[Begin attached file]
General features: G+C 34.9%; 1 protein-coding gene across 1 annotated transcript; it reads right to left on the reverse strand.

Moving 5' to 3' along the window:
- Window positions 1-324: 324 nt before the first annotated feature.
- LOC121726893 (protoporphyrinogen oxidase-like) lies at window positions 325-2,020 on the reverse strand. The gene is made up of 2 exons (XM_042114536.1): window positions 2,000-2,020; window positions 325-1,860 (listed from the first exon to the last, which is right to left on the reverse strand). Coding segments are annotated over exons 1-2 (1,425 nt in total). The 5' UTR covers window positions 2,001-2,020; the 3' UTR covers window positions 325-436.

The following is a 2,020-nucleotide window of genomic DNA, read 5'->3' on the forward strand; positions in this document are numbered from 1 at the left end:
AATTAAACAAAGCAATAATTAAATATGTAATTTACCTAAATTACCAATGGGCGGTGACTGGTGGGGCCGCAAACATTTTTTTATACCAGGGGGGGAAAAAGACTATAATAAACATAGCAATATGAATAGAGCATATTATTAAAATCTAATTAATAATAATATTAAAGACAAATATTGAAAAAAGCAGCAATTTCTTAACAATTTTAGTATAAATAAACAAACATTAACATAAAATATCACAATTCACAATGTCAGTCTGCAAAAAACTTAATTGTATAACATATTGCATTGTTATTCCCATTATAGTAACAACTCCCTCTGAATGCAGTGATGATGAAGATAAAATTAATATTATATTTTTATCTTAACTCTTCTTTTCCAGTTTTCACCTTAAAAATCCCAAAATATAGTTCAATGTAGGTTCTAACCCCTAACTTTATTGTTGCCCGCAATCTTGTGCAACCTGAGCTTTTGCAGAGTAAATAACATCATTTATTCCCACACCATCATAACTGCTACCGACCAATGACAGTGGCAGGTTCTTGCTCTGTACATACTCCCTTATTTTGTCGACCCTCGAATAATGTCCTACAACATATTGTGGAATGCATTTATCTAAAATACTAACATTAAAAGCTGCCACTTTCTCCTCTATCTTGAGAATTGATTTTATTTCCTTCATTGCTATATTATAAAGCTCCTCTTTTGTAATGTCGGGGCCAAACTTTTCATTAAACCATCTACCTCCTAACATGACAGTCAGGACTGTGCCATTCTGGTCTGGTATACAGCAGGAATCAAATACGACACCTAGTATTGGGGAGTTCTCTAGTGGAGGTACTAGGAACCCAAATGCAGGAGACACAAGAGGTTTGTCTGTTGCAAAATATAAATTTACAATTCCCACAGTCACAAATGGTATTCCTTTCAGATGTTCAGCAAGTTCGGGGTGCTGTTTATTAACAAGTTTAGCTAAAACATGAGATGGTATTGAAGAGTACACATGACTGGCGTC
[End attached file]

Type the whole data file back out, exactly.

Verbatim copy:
General features: G+C 34.9%; 1 protein-coding gene across 1 annotated transcript; it reads right to left on the reverse strand.

Moving 5' to 3' along the window:
- Window positions 1-324: 324 nt before the first annotated feature.
- LOC121726893 (protoporphyrinogen oxidase-like) lies at window positions 325-2,020 on the reverse strand. The gene is made up of 2 exons (XM_042114536.1): window positions 2,000-2,020; window positions 325-1,860 (listed from the first exon to the last, which is right to left on the reverse strand). Coding segments are annotated over exons 1-2 (1,425 nt in total). The 5' UTR covers window positions 2,001-2,020; the 3' UTR covers window positions 325-436.

The following is a 2,020-nucleotide window of genomic DNA, read 5'->3' on the forward strand; positions in this document are numbered from 1 at the left end:
AATTAAACAAAGCAATAATTAAATATGTAATTTACCTAAATTACCAATGGGCGGTGACTGGTGGGGCCGCAAACATTTTTTTATACCAGGGGGGGAAAAAGACTATAATAAACATAGCAATATGAATAGAGCATATTATTAAAATCTAATTAATAATAATATTAAAGACAAATATTGAAAAAAGCAGCAATTTCTTAACAATTTTAGTATAAATAAACAAACATTAACATAAAATATCACAATTCACAATGTCAGTCTGCAAAAAACTTAATTGTATAACATATTGCATTGTTATTCCCATTATAGTAACAACTCCCTCTGAATGCAGTGATGATGAAGATAAAATTAATATTATATTTTTATCTTAACTCTTCTTTTCCAGTTTTCACCTTAAAAATCCCAAAATATAGTTCAATGTAGGTTCTAACCCCTAACTTTATTGTTGCCCGCAATCTTGTGCAACCTGAGCTTTTGCAGAGTAAATAACATCATTTATTCCCACACCATCATAACTGCTACCGACCAATGACAGTGGCAGGTTCTTGCTCTGTACATACTCCCTTATTTTGTCGACCCTCGAATAATGTCCTACAACATATTGTGGAATGCATTTATCTAAAATACTAACATTAAAAGCTGCCACTTTCTCCTCTATCTTGAGAATTGATTTTATTTCCTTCATTGCTATATTATAAAGCTCCTCTTTTGTAATGTCGGGGCCAAACTTTTCATTAAACCATCTACCTCCTAACATGACAGTCAGGACTGTGCCATTCTGGTCTGGTATACAGCAGGAATCAAATACGACACCTAGTATTGGGGAGTTCTCTAGTGGAGGTACTAGGAACCCAAATGCAGGAGACACAAGAGGTTTGTCTGTTGCAAAATATAAATTTACAATTCCCACAGTCACAAATGGTATTCCTTTCAGATGTTCAGCAAGTTCGGGGTGCTGTTTATTAACAAGTTTAGCTAAAACATGAGATGGTATTGAAGAGTACACATGACTGGCGTC